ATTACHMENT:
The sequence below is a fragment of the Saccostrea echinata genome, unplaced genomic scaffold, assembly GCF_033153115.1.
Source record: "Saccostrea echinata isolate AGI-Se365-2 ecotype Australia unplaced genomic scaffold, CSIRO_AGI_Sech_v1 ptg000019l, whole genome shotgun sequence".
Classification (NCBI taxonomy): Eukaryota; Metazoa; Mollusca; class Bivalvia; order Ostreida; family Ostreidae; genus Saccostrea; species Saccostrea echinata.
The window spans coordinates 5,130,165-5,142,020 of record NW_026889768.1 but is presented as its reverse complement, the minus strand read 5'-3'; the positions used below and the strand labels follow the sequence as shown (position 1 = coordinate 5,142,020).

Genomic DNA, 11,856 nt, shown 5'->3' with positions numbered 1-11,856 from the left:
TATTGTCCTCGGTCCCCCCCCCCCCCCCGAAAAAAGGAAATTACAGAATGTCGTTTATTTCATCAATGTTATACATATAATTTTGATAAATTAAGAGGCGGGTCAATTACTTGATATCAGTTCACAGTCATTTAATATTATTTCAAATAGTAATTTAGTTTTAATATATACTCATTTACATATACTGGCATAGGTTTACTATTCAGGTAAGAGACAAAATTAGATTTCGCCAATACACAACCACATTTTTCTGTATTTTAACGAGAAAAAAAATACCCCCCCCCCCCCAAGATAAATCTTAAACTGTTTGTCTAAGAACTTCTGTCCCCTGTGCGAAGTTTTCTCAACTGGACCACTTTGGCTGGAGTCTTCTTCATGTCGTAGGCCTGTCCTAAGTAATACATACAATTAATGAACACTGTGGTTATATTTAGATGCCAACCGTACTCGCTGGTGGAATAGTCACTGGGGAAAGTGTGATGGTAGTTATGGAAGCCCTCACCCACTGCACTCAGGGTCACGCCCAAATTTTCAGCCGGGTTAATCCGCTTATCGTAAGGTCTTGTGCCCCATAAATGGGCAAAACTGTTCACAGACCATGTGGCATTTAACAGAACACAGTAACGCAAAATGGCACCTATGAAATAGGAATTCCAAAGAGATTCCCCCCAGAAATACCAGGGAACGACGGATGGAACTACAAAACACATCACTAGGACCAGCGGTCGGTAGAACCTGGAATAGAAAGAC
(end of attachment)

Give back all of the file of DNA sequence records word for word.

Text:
The sequence below is a fragment of the Saccostrea echinata genome, unplaced genomic scaffold, assembly GCF_033153115.1.
Source record: "Saccostrea echinata isolate AGI-Se365-2 ecotype Australia unplaced genomic scaffold, CSIRO_AGI_Sech_v1 ptg000019l, whole genome shotgun sequence".
Classification (NCBI taxonomy): Eukaryota; Metazoa; Mollusca; class Bivalvia; order Ostreida; family Ostreidae; genus Saccostrea; species Saccostrea echinata.
The window spans coordinates 5,130,165-5,142,020 of record NW_026889768.1 but is presented as its reverse complement, the minus strand read 5'-3'; the positions used below and the strand labels follow the sequence as shown (position 1 = coordinate 5,142,020).

Genomic DNA, 11,856 nt, shown 5'->3' with positions numbered 1-11,856 from the left:
TATTGTCCTCGGTCCCCCCCCCCCCCCCGAAAAAAGGAAATTACAGAATGTCGTTTATTTCATCAATGTTATACATATAATTTTGATAAATTAAGAGGCGGGTCAATTACTTGATATCAGTTCACAGTCATTTAATATTATTTCAAATAGTAATTTAGTTTTAATATATACTCATTTACATATACTGGCATAGGTTTACTATTCAGGTAAGAGACAAAATTAGATTTCGCCAATACACAACCACATTTTTCTGTATTTTAACGAGAAAAAAAATACCCCCCCCCCCCCAAGATAAATCTTAAACTGTTTGTCTAAGAACTTCTGTCCCCTGTGCGAAGTTTTCTCAACTGGACCACTTTGGCTGGAGTCTTCTTCATGTCGTAGGCCTGTCCTAAGTAATACATACAATTAATGAACACTGTGGTTATATTTAGATGCCAACCGTACTCGCTGGTGGAATAGTCACTGGGGAAAGTGTGATGGTAGTTATGGAAGCCCTCACCCACTGCACTCAGGGTCACGCCCAAATTTTCAGCCGGGTTAATCCGCTTATCGTAAGGTCTTGTGCCCCATAAATGGGCAAAACTGTTCACAGACCATGTGGCATTTAACAGAACACAGTAACGCAAAATGGCACCTATGAAATAGGAATTCCAAAGAGATTCCCCCCAGAAATACCAGGGAACGACGGATGGAACTACAAAACACATCACTAGGACCAGCGGTCGGTAGAACCTGGAATAGAAAGAC